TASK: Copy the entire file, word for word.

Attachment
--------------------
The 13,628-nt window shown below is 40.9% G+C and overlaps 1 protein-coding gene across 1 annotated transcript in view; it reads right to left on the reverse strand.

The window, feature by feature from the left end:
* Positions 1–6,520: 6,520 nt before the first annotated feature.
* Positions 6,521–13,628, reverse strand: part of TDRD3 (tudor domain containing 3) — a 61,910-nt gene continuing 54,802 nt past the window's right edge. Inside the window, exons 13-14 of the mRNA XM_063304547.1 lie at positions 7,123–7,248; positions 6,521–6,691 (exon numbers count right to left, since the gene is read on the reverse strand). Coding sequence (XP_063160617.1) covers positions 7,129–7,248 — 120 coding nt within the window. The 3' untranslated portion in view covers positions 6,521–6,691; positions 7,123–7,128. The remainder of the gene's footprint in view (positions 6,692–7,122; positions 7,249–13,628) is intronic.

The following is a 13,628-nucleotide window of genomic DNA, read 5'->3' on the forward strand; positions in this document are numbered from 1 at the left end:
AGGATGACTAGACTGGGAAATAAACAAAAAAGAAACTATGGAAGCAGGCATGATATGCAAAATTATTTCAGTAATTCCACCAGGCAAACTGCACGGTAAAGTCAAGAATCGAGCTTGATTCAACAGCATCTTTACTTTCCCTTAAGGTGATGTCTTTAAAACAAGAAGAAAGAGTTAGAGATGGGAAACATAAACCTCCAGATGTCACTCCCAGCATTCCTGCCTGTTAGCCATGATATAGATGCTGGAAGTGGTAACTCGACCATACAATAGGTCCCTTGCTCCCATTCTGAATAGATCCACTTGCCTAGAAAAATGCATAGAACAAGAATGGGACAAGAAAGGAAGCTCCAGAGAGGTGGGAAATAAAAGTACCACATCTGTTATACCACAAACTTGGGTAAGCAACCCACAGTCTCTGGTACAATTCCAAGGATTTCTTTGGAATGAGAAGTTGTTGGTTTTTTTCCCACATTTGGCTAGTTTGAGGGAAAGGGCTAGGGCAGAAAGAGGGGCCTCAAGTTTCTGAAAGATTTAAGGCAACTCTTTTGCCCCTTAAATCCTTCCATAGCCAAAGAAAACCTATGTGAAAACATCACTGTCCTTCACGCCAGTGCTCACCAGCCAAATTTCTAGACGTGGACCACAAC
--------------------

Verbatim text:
The 13,628-nt window shown below is 40.9% G+C and overlaps 1 protein-coding gene across 1 annotated transcript in view; it reads right to left on the reverse strand.

The window, feature by feature from the left end:
* Positions 1–6,520: 6,520 nt before the first annotated feature.
* Positions 6,521–13,628, reverse strand: part of TDRD3 (tudor domain containing 3) — a 61,910-nt gene continuing 54,802 nt past the window's right edge. Inside the window, exons 13-14 of the mRNA XM_063304547.1 lie at positions 7,123–7,248; positions 6,521–6,691 (exon numbers count right to left, since the gene is read on the reverse strand). Coding sequence (XP_063160617.1) covers positions 7,129–7,248 — 120 coding nt within the window. The 3' untranslated portion in view covers positions 6,521–6,691; positions 7,123–7,128. The remainder of the gene's footprint in view (positions 6,692–7,122; positions 7,249–13,628) is intronic.

The following is a 13,628-nucleotide window of genomic DNA, read 5'->3' on the forward strand; positions in this document are numbered from 1 at the left end:
AGGATGACTAGACTGGGAAATAAACAAAAAAGAAACTATGGAAGCAGGCATGATATGCAAAATTATTTCAGTAATTCCACCAGGCAAACTGCACGGTAAAGTCAAGAATCGAGCTTGATTCAACAGCATCTTTACTTTCCCTTAAGGTGATGTCTTTAAAACAAGAAGAAAGAGTTAGAGATGGGAAACATAAACCTCCAGATGTCACTCCCAGCATTCCTGCCTGTTAGCCATGATATAGATGCTGGAAGTGGTAACTCGACCATACAATAGGTCCCTTGCTCCCATTCTGAATAGATCCACTTGCCTAGAAAAATGCATAGAACAAGAATGGGACAAGAAAGGAAGCTCCAGAGAGGTGGGAAATAAAAGTACCACATCTGTTATACCACAAACTTGGGTAAGCAACCCACAGTCTCTGGTACAATTCCAAGGATTTCTTTGGAATGAGAAGTTGTTGGTTTTTTTCCCACATTTGGCTAGTTTGAGGGAAAGGGCTAGGGCAGAAAGAGGGGCCTCAAGTTTCTGAAAGATTTAAGGCAACTCTTTTGCCCCTTAAATCCTTCCATAGCCAAAGAAAACCTATGTGAAAACATCACTGTCCTTCACGCCAGTGCTCACCAGCCAAATTTCTAGACGTGGACCACAAC